As air, as water, as wind, as sandy earth;
As fox to lamb, as wolf to heifer's calf;
Pard to the hind, or step-dame to her fon;
Yeamlet them say, to stick the heart of falfhood,
As falfe as Crellid.
(4) As plantage;" &c.] The Oxford editor observes," It was heretofore the prevailing opinion, that the production and growth of plants depended much upon the influences of the moon; and the rules and directions given for fowing, planting, grafting, pruning, bad ference generally to the changes, the increase, or waining of the moon.
SCENE VII. Pride cures Pride.
Pride hath no other glass
To shew itself, but pride : for supple knees
Feed arrogance; and are the proud man's fees.
Greatness, contemptible when it declines.
'Tis certain; greatness, once fall'n out with fortune,
Must fall out with men too : what the declined is,
He shall as soon read in the eyes of others,
As feel in his own fall: for men, like butterflies,
Shew not their mealy wings but to the summer;
And not a man, for being simply man,
Hath honour, but is honour'd by those honours
That are without him : as place, riches, favour,
Prizes of accident as oft as merit ;
Which, when they fall, (as being slipp'ry standerst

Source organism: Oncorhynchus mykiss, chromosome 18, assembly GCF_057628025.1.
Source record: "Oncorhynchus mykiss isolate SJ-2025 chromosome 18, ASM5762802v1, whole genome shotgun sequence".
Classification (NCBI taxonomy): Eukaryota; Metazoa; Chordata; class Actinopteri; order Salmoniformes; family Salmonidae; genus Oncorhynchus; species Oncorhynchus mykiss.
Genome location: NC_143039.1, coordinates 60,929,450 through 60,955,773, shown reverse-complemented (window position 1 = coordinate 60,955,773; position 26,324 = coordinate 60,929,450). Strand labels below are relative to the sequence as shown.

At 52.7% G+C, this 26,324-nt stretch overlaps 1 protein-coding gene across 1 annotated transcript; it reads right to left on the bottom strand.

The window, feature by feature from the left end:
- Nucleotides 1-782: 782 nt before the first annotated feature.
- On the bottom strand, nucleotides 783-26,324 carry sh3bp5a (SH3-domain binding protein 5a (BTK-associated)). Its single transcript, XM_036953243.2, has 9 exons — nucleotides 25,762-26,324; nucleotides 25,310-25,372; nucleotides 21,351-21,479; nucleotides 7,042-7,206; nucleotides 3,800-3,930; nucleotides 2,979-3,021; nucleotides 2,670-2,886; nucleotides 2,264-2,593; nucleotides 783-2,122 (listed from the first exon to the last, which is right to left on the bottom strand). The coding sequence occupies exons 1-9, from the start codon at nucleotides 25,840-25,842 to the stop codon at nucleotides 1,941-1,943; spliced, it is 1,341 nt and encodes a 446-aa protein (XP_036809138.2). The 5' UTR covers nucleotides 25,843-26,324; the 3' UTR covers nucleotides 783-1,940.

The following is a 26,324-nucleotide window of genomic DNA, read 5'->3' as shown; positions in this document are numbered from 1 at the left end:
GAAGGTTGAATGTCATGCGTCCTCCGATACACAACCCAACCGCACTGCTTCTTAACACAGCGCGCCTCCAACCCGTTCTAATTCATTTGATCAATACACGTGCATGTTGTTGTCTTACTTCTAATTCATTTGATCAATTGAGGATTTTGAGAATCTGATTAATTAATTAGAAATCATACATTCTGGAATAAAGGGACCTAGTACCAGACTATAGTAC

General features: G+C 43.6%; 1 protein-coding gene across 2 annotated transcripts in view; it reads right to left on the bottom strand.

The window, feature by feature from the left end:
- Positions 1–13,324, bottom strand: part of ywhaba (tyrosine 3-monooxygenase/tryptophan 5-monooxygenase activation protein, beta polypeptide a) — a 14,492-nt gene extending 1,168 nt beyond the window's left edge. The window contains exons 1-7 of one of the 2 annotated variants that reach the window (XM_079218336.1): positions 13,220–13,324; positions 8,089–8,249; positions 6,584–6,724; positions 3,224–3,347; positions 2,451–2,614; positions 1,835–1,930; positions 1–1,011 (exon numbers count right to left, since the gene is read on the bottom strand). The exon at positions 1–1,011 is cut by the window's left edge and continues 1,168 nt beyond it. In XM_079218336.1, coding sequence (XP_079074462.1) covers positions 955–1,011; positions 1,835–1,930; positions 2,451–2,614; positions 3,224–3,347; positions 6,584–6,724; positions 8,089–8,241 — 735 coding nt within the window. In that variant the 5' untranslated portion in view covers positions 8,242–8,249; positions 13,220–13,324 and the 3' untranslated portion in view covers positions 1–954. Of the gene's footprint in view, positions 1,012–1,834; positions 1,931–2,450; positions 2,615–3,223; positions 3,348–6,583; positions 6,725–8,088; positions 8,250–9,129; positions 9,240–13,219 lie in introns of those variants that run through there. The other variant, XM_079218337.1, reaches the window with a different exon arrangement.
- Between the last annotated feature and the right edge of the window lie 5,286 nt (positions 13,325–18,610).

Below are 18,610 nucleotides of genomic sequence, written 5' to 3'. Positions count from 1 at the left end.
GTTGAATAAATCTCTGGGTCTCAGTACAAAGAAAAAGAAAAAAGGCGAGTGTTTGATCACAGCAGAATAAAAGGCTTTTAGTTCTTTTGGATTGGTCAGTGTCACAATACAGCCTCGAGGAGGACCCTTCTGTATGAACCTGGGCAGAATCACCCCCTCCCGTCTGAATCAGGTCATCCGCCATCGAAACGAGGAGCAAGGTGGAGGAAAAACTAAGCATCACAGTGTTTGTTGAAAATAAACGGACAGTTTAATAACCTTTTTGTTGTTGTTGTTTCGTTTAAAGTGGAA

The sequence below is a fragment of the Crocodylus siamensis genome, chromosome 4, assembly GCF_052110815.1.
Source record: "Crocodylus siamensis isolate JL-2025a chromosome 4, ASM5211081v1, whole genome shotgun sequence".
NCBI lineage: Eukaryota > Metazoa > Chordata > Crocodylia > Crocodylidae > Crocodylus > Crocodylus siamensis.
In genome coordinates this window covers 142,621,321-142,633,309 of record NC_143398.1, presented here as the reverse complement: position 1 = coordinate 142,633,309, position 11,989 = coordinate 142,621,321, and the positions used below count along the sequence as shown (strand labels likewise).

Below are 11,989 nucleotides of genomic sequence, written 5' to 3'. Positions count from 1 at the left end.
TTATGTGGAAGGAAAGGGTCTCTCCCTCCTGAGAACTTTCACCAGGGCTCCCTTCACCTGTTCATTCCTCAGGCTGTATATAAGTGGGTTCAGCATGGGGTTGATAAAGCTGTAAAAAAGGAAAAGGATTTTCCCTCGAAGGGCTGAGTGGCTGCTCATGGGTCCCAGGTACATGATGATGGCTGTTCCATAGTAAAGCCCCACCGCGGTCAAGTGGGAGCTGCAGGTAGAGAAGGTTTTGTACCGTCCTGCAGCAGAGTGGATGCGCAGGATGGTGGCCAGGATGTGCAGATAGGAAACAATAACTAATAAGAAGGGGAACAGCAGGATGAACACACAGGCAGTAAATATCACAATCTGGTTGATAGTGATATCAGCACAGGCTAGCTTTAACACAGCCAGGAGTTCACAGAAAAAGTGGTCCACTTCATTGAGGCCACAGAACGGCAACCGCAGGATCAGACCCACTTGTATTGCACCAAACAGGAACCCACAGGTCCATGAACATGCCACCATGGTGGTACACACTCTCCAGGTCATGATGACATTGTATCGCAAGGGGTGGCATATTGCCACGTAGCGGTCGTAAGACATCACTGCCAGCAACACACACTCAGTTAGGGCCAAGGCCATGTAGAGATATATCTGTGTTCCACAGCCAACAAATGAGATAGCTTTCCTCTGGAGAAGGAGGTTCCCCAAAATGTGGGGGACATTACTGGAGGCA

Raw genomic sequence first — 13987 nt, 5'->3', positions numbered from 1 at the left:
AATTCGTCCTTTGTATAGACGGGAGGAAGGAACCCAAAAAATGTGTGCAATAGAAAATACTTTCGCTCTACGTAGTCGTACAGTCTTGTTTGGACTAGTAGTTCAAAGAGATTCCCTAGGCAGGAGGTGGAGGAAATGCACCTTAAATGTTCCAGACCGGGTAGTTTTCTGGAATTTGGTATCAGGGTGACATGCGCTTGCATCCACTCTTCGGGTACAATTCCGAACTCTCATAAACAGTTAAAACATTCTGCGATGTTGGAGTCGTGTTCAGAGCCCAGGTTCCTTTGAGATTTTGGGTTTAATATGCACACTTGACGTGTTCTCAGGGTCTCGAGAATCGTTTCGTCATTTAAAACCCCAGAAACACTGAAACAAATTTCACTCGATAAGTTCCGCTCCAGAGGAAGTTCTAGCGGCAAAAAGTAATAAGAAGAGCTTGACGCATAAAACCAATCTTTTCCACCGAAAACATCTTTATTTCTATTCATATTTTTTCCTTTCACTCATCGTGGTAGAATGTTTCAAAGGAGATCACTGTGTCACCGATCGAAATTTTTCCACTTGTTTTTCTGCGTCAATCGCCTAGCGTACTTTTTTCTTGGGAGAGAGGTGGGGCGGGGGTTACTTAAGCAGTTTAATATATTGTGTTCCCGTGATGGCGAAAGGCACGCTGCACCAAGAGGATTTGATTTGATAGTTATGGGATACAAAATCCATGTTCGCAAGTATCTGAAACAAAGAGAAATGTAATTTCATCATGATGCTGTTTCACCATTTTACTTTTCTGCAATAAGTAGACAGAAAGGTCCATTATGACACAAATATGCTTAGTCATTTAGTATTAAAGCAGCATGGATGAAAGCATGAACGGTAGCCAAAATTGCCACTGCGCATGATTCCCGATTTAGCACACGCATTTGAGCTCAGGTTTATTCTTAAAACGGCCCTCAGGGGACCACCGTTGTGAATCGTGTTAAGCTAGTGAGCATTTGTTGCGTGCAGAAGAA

The love that lean'd on them, as slipp'ry too,
(5) Do one pluck down another, and together
Die in the fall
Honcur continu'd Aits necessary"to preserve its Luftre.
Time hath, my lord, a wallet at his back, Wherein he puts alms for oblivion. (A great-siz’d monster of ingratitudes) Those scraps are good deeds paft, which are devour'd As fast as they are made, forgot as soon As done: perseverance keeps honour bright: To have done, is to hang quite out of fashion, Like rusty mail in monumental mockery. For honour travels in a fraight fo narrow,
(5) Do] This is commonly read dorb; but fo, is not Englijs. Which, in the 3d line preceding, is the nominative case, and plural: the rešt should all be read as in a parenthesis. I find, the Oxford editor is the only onc that reads it properly.
Where one but goes abreast; keep then the path ;
For emulation hath a thousand sons,
That one by one pursue; if you give way,
Or turn afide from the direct forth-right,
Like to an entred tide, they all rush by,
And leave you hindermoft; and there you lie,
Like to a gallant horse fall’n in first rank,
For pavement to the abject rear, o'er-run
And trampled on: then what they do in present,
'Tho' less than yours in paft, muft o'er-top yours.
For time is like a fashionable hoft,
"That slightly shakes his parting guest by the hand ;
But with his arms out-stretch'd, as he would Ay,
Grasps in the comer ; welcome ever smiles,
And farewel goes out sighing. O let not virtue feek
Remuneration for the thing it was;
For beauty, wit, high birth, defert in service
Love, friendship, charity, are subjects all
To envious and caluminating time. :
One touch of nature makes the whole world kin
That all, with one consent praise new-born gawds,
'Tho' they are made and moulded of things paft,
And give to dust, that is a little gilt,
More land 'than they will give to gold o'er dufted :
The present eye praises the present object.
SCENE VIII. Love frook off by a Soldier.
Sweet, rouse yourself; and the weak wanton Cupid
Shall from your neck unloose his am'rous fold;
And, like a dew.drop from the lion's mane,
Beshook to air,